The space is mainly white with some bulkheads giving it an industrial-loft feeling, and the floor is a wide-plank blonde wood drawing you into a kitchen with a mix of materials. The appliances, including built-in gas range, and the island/breakfast bar are covered in stainless steel. Dark wood has been used for the pantry wall and cabinet lowers. Frosted glass appears on the cabinet doors. There’s a window above the sink that looks into the atrium/patio, and around the corner is a set of double glass and steel doors that lead to the same small sheltered space.
“I redid all the floors, put in new closets, redid all the doors, and put in those loft-style glass doors,” Ms. Austin said.
The living and dining room anchors the back half of this space. The rear wall contains custom storage around a fireplace and media cabinet in a rich warm wood. One wall is exposed brick (painted white), the other covered by a floor-to-ceiling custom bookshelf (with ladder for those hard to reach tomes) next to the dining table.
Heading upstairs there is a powder room on the first landing, and the primary bedroom suite is on the second floor. There’s a large ensuite bathroom with double vanity, standalone soaker tub and a glass-walled shower. Slate tile climbs up the walls in the shower and behind the tub. There are four small windows, including one in the shower that opens onto a blank brick wall, giving you light but also privacy. The primary bedroom has a Juliet balcony door that opens to the front laneway.
Stacked laundry hides in a closet on the landing, next to a small office (or nursery?) next to the bedroom – currently used as a mini-gym. Doors open to a deceptively large balcony deck. From inside, it looks about two feet wide, but a turn to the right takes you onto a large space (also redone by Ms. Austin) on the back of the house with privacy screening and built-in seating.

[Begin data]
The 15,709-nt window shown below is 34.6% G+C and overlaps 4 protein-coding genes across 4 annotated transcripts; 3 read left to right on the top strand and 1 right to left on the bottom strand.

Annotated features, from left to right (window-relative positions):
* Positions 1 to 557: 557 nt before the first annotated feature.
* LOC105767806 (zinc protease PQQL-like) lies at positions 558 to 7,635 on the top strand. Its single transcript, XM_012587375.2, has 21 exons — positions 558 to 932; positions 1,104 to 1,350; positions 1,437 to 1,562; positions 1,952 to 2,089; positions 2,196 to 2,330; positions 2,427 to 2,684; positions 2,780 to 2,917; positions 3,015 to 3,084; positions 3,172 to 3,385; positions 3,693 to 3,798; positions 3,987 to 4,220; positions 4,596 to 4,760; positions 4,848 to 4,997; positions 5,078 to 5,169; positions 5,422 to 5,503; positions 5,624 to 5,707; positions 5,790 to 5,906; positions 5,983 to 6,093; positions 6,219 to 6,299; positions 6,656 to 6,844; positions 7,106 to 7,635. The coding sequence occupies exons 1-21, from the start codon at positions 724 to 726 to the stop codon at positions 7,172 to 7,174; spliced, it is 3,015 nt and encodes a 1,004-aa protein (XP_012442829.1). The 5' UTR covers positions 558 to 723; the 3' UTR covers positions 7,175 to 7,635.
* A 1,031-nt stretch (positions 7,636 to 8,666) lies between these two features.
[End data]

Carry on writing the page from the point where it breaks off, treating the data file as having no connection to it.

The third level has more living space: two large bedrooms (one of which is currently a home office) and a second which could almost be a second primary bedroom in scale. There’s an ensuite with glassed-in shower (no tub here) that opens to the hallway so it is technically a shared bath. There are skylights at the top of the stairwell to draw in sunshine, and the office has a high window cut-out to the stairwell to draw in more light.
Ms. Austin really did have no intention of selling, but sometimes life has other plans.
When the pandemic happened, her adult children needed a safe landing pad to come home too. Suddenly, with three adults on intermittent lockdown, the three-bedroom, three-bathroom house seemed a little small.
Now she’s in the position of looking for a larger house in Toronto after she thought she was done with all that.
“It’s not that usual for someone at my stage in life to go bigger,” she said. “I started feeling like I wanted more space and more outdoor space, which has become more important to a lot of people after the last few years.” This time, the kids are helping her find the perfect spot for all of them to land as they start another chapter.